Despite objections by two major German organizations, Israel will send two emissaries to Germany in an effort to beef up its outreach to 200,000 Russian-speaking Jewish immigrants there.
Representatives from Nativ, a government-run group, will head to Germany in September, the Israeli Cabinet decided Sunday. However, the general secretary of the Central Council of Jews, Stephan Kramer, told JTA on Tuesday that he was still waiting to be officially informed.
In recent talks with the Israeli government, the Central Council of Jews and the Central Welfare Council of Jews in Germany voiced opposition to a Nativ presence in Germany, fearing the organization might use its new foothold to build an alternative to Germany’s existing Jewish community. Nativ supporters reportedly have asserted that the Russian speakers are being neglected by the communal establishment.
A spokesperson for Nativ, which is under the jurisdiction of Strategic Affairs Minister Avigdor Lieberman, said activities would be planned with existing organizations in Germany.
The Israeli Cabinet’s decision provides Nativ with four new staff members, including the two in Germany. The Cabinet allocated Nativ a budget of about $2 million, according to a report in The Jerusalem Post — far less than the $7 million originally reported.
The aim in Germany is to encourage a connection to Israel in the emigre population. An estimated 230,000 people in Germany, mostly Russian-speaking immigrants with some Jewish background, would meet eligibility requirements under Israel’s Law of Return. But less than half are eligible to join the German Jewish community, which follows strict Jewish religious requirements — a Jewish mother or an Orthodox conversion.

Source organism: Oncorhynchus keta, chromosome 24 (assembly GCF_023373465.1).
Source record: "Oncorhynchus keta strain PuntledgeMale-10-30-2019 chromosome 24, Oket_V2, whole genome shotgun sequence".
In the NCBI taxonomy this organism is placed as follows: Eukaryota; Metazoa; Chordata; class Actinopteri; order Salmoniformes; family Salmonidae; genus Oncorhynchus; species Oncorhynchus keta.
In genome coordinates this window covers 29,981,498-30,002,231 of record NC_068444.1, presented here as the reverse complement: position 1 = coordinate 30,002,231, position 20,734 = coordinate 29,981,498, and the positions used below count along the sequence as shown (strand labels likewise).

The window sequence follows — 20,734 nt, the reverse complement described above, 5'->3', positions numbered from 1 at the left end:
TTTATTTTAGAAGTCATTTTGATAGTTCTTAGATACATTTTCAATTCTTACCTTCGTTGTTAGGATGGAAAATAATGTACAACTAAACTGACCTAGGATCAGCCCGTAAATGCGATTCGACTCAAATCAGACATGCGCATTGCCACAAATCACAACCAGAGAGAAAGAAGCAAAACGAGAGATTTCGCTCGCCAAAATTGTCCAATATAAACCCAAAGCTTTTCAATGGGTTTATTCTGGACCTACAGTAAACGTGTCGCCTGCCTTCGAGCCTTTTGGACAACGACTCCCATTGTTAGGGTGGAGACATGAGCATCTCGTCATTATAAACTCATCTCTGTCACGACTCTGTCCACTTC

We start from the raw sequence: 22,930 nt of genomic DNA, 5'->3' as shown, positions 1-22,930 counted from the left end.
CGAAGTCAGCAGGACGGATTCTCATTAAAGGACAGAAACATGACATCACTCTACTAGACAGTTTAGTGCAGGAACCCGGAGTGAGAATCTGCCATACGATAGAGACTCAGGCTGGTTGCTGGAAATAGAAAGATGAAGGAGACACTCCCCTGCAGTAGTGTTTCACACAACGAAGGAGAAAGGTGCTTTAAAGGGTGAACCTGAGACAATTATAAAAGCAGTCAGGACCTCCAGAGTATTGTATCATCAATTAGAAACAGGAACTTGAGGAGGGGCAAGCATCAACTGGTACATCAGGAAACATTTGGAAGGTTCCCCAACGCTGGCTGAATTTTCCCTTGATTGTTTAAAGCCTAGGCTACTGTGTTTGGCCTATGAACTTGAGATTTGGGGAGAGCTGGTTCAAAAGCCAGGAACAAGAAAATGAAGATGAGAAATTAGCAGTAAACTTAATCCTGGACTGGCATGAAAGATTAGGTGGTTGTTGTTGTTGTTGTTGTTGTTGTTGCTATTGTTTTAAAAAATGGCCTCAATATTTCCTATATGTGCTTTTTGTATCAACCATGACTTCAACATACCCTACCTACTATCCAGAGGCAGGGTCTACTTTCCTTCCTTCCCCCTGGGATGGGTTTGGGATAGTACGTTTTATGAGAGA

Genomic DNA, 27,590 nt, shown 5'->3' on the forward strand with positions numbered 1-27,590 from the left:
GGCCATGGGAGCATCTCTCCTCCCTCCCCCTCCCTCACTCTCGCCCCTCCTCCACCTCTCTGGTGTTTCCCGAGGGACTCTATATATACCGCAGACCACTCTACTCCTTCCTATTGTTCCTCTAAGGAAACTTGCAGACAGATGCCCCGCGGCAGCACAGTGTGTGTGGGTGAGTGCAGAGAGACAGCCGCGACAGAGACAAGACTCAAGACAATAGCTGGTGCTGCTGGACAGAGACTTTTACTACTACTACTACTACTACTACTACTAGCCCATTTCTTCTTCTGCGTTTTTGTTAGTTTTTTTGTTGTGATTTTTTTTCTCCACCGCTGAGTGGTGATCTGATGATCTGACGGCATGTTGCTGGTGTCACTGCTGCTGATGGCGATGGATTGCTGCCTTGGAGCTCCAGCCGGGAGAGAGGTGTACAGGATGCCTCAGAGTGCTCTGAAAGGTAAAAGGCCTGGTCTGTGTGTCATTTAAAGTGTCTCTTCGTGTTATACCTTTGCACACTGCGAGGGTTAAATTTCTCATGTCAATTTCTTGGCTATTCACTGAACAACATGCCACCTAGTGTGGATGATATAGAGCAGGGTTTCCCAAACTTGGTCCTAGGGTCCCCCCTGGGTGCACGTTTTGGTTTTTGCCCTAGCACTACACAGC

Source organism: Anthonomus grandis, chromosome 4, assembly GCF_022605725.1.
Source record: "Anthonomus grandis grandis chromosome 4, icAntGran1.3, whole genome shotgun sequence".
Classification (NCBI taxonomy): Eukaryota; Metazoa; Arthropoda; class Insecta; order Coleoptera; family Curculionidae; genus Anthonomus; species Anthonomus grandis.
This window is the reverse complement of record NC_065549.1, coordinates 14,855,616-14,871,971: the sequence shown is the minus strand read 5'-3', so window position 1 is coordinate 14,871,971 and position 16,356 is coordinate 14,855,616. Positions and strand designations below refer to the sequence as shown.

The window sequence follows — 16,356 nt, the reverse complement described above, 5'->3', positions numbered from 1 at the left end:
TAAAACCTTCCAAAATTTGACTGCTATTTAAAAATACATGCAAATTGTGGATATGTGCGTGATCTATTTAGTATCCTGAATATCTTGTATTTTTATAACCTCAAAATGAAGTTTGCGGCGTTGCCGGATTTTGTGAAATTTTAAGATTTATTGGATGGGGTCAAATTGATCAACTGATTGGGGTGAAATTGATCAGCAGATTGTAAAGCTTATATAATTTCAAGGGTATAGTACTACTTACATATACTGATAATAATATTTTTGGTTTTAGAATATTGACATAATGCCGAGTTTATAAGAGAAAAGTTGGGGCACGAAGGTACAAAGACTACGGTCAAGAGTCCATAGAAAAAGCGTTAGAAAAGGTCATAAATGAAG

Germany’s Jewish population is officially about 120,000, with 75 percent from the former Soviet Union.
Lieberman’s director-general, Hagai Peleg, told JTA in a telephone interview that Nativ would work with the Jewish Agency and the local Jewish organizations to reach “those people who would be able to get permission” to immigrate to Israel.
“It will be a joint operation, with joint projects, under one central coordinating committee,” Peleg said, adding that he expected the first joint meetings to be held in the coming weeks.
Kramer said he was trying to keep an open mind about the group’s plans, but the fact that neither he nor the president of the Central Council, Charlotte Knobloch, were contacted about the latest decision did not bode well.
“So far I don’t even know officially about the Israeli Cabinet’s decision, which is very interesting,” Kramer said in a telephone interview. As “their future joint cooperative partner, do I have to call them to find out? It gives us a certain taste.”
Kramer and Central Welfare Council head Benni Bloch had written to Israeli Prime Minister Ehud Olmert asking him to intervene on the Nativ debate, but Kramer said there was no formal response to the letter.
German Jewish leaders earlier this month had threatened to bring in the likes of German Chancellor Angela Merkel and other political allies to keep Nativ out of the country.
Peleg told JTA that Nativ’s main goal would be the same as that of other arms of the Israeli government: “To enhance the linkage between this community and the State of Israel.” The group’s activities in the former Soviet Union also will be increased, he said.
“I want to emphasize, nothing will be done without the Jewish Agency and without those other two local German organizations,” Peleg said. “They have the knowledge and they know better about these people, the environment, the culture and the law.”
Nativ will neither work “under anybody nor independently,” he said.
Meanwhile, JTA has learned that Lieberman and Germany’s ambassador to Israel, Harald Kindermann, will meet Thursday. The agenda could not be confirmed. A German government spokesperson in Berlin said Kramer and Kindermann have spoken informally.